How to Fix a Leak ... in the HULK!

The Incredible Hulk has been "part of the family" for a few years and has held up well. In fact, when I won him in the contest and picked him up in the "HulkMobile" he was fully inflated and I have never added air to him ... although he did sag a bit when it got cold as the Halloween Hulk. However, he finally had a "gas leak" - and let me tell you, after a couple of years, Hulk's passing gas was kinda smelly! ;-)

Fortunately, my brother Kurt, who works with Zodiac boats, was coming into town, so he brought a Hulk'in leak repair kit with him and patched up the Big Green Guy and the following week, Hulk once again provided some levity to the 2005 neighborhood parade and was the undefeated champion of the Belly Flop into the pool contest. Scroll on down for the whole saga and/or use these shortcuts to is there a leak? - finding the leak - fixing the leak - testing the leak.

Does the Hulk have a leak?

The Big Green Guy has stood up to some pretty serious punishment (Hulk STRONG!) as can be seen in the pictures below ... but finally something gave. So the first step in fixing a leak is knowing you have one (usually fairly easy to determine, but can be deceptive for small leaks) and in this case, the Hulk's right arm was ... wellll ... a bit flabby! ;-)

Kids like to pound on the Hulk

Jumping off the house is rough also

pool drop

Finding out where the leak is

The second step is determining where the leak is. Easy to do if it is a big leak, but it rarely is. For bicycle tires, you simply pump 'em up, an then submerge/run the tire through a bucket of water and look for bubbles. Another approach is using a spray bottle water (optionally add soap) and spray it on the area where you think the leak might be. Both are pretty easy leak testing with a bike tire ... but a bit harder with a 9' tall green monster! I thought about tossing him into the pool again per the picture above, but since he would need to be submerged to see the bubbles, that was quickly discarded as an idea since it would require a LOT of weight. So I blew air into his arm and Kyle & Kurt used various means to apply pressure on the Hulk ... and the good news is I heard the tell-tale sound of a leak - hissssss. The bad news is that it was on a seam between his arm and chest ... and seam leaks are very difficult to fix.

Kyle providing chest compression - CLEAR!

Kurt listens for a hearbeat with a "Hulk-Hug"

kyle pound squeeze for leaks

Kyle provides some light

And here is the leak - right on the seam - darnit!

flashlight for leaks the leak

Fixing the Leak

Patching a tire or even the Hulk isn't that hard if it's a cut or tear in a flat area. However, in this case, it was a on a seam ... and complicating that was that a number of folds came together there. Fortunately, Kurt had brought his zodiac boat repair kit. This included a set of patches along with some MEK (Methyl Ethyl Ketone) which is a gnarly solvent and Zodiac Universal Glue #7097 along with an accelerator. After thoroughly cleaning the location, the MEK is used to make it really spic-n-span ... you basically apply it and then wait about 5 minutes ... and repeat if neccessary. When repairing a bike tire, you typically rough up the surface, but that's not needed here; Zodiac Glue #7097 is some serious glue! Meanwhile, Kurt mixed that and the accelerator together to get them going and then applied a thin coat around the leaky seam and on the patch itself. After about 10 minutes, he applied another coat, and then put the patch over the seam. This ended up being pretty darn difficult, since there were folds coming in from every direction. We finally had to prop a round can underneath the Hulk's arm to get a decent flat spot to place the patch. Some stone bricks were placed on top of a newspaper to provide some pressure to the patch area.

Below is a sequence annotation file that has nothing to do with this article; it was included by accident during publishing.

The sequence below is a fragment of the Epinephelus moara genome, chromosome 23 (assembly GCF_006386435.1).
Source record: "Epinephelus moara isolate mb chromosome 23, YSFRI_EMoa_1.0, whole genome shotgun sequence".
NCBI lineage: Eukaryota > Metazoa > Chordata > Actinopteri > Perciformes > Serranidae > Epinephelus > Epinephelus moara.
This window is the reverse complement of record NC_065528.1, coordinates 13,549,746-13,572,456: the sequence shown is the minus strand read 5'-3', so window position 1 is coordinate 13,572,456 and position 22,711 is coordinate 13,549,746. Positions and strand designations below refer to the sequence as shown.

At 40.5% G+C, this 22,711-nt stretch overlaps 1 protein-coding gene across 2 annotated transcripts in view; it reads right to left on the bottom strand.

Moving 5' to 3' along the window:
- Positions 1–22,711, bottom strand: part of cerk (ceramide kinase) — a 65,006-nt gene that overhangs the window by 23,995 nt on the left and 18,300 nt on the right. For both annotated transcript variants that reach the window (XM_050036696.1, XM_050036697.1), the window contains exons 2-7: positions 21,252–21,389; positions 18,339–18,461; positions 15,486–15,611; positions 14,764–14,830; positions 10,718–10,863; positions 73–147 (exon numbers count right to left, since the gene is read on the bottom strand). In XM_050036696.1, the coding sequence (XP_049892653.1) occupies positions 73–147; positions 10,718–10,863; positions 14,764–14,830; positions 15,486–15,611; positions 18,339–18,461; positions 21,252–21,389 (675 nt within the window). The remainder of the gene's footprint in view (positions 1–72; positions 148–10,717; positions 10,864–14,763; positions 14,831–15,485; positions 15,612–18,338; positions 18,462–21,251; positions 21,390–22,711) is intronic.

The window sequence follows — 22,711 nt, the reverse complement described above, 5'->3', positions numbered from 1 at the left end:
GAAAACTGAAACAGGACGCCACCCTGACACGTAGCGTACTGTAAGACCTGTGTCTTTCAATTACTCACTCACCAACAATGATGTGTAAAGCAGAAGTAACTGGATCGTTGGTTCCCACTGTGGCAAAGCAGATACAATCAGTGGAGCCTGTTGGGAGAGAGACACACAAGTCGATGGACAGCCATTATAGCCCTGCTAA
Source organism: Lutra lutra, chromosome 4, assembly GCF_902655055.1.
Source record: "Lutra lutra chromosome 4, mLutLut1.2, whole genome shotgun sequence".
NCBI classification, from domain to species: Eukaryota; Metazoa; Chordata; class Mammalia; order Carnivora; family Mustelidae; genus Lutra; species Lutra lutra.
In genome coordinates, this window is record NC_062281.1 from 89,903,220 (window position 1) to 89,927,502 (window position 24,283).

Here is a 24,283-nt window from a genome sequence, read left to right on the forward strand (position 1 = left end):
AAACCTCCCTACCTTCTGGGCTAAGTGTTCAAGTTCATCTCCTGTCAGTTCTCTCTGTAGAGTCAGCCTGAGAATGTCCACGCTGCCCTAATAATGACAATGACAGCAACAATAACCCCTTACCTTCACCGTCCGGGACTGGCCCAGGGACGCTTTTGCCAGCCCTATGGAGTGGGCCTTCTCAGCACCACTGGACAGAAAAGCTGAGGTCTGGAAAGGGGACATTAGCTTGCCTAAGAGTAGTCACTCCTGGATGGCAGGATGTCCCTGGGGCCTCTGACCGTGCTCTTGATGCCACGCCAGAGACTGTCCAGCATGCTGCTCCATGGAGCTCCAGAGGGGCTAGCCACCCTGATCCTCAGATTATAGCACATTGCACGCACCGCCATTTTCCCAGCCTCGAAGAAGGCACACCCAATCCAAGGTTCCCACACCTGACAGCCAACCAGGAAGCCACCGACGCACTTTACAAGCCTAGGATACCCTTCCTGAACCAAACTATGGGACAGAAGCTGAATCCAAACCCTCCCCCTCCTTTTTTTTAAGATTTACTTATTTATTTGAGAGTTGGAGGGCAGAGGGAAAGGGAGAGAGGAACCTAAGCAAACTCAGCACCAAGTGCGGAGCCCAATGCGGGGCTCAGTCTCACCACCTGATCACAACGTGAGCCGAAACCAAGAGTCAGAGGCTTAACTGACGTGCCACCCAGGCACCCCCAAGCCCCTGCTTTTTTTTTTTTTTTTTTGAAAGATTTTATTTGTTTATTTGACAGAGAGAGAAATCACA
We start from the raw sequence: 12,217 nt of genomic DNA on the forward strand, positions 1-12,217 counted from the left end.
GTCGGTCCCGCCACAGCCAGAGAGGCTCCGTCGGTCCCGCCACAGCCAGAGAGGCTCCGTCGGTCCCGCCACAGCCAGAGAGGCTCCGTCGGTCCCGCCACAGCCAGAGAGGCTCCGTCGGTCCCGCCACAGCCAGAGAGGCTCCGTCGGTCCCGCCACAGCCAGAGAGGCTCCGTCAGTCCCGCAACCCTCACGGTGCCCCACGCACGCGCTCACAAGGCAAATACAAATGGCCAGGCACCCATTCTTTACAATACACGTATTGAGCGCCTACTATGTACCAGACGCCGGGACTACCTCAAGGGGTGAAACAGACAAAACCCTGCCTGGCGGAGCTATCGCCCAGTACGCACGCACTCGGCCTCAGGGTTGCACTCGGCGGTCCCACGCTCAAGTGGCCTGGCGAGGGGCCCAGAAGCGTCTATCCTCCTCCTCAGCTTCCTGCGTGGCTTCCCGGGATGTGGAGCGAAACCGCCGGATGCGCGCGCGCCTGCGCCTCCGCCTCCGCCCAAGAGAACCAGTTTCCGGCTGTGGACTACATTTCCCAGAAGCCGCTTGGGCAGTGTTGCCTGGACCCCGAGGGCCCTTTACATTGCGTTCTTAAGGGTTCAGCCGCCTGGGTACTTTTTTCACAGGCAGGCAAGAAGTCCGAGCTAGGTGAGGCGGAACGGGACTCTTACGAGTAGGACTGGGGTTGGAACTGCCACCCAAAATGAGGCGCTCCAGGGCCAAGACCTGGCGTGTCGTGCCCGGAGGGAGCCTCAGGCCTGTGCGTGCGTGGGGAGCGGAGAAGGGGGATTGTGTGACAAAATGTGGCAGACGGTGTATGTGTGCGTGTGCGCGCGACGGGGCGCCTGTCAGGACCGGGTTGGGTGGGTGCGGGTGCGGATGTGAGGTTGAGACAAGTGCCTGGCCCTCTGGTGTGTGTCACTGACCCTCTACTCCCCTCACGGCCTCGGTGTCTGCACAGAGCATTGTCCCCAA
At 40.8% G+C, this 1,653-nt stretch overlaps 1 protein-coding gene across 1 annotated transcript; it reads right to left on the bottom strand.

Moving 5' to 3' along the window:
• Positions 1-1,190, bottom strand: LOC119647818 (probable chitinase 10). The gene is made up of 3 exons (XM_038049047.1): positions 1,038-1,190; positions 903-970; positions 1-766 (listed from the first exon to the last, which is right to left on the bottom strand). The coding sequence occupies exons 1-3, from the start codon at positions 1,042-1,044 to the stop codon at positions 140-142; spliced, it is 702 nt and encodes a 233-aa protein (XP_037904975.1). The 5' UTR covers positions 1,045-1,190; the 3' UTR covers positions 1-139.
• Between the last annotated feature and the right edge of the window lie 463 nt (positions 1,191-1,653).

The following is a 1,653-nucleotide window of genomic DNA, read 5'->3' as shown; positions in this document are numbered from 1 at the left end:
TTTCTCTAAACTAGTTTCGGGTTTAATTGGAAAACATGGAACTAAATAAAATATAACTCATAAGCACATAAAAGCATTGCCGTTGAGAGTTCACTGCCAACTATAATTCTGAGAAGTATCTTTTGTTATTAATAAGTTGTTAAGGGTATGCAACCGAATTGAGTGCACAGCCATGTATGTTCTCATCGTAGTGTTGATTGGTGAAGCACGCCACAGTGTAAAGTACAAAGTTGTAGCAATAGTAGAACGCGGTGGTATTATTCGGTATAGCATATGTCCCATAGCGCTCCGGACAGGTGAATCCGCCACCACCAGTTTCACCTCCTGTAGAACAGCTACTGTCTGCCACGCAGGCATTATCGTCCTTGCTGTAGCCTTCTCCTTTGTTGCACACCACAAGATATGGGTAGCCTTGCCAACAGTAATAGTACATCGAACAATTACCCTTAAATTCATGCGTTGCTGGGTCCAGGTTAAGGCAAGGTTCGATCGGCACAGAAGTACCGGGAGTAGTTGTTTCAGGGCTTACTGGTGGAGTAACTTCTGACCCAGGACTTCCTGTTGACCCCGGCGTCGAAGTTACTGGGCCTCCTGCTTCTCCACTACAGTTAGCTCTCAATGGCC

Kurt aka Dr. Leak Repair picks out patch

Deflating chest chamber and applying MEK solvent

flat really flat

Dr. Kurt mixes up Zodiac Glue #7097

Adding the accelerator

mixing MEK MEK

Dr. Kurt does imitation of the Hulk

Applying the patch

kurt mad patch

Patch applied

Dr. Kurt says the Hulk is going to make it

patch closeup leak-fixed

Kyle (aka Bob the Builder) hopes the Hulk will be OK

Tony the Tiger also provides support

the leak totally flat

Testing for Leaks - did the patch work?

Once you have patched up the Hulk (or anything else for that matter), you need to confirm you actually fixed it. One approach is to pump it up and let it sit and/or apply pressure - if there is a leak, it will eventually lose air. But in this case, you have the advantage of knowing where the leak is, so a best leak detector is pumping up the Hulk, spraying some water (with optional soap) and looking for any bubbles, since you know exactly where to look. BTW, I used the same type of leak detector when I converted my BBQ from LP to NG. In the Hulk's case, there was a tiny, tiny leak on the edge of the patch, so one of those folks messed up Kurt's super Zodiac glue, But this was easily fixed by dabbing a little bit of rubber cement and then the Hulk was ready for SMASHING again!

Spray area with (optionally soapy) water

Kurt (no balding yet!) looks closely for bubbles

leak detector bubble leak check

Dirk helps me check for leaks

Kyle says the patch is SMASHING!

dirk leak check kyle leak check

So now you know how to fix a leak ... in the HULK! ;-)

2007 Update: Hulk sprung some more leaks - watch hilarious video of him deflating.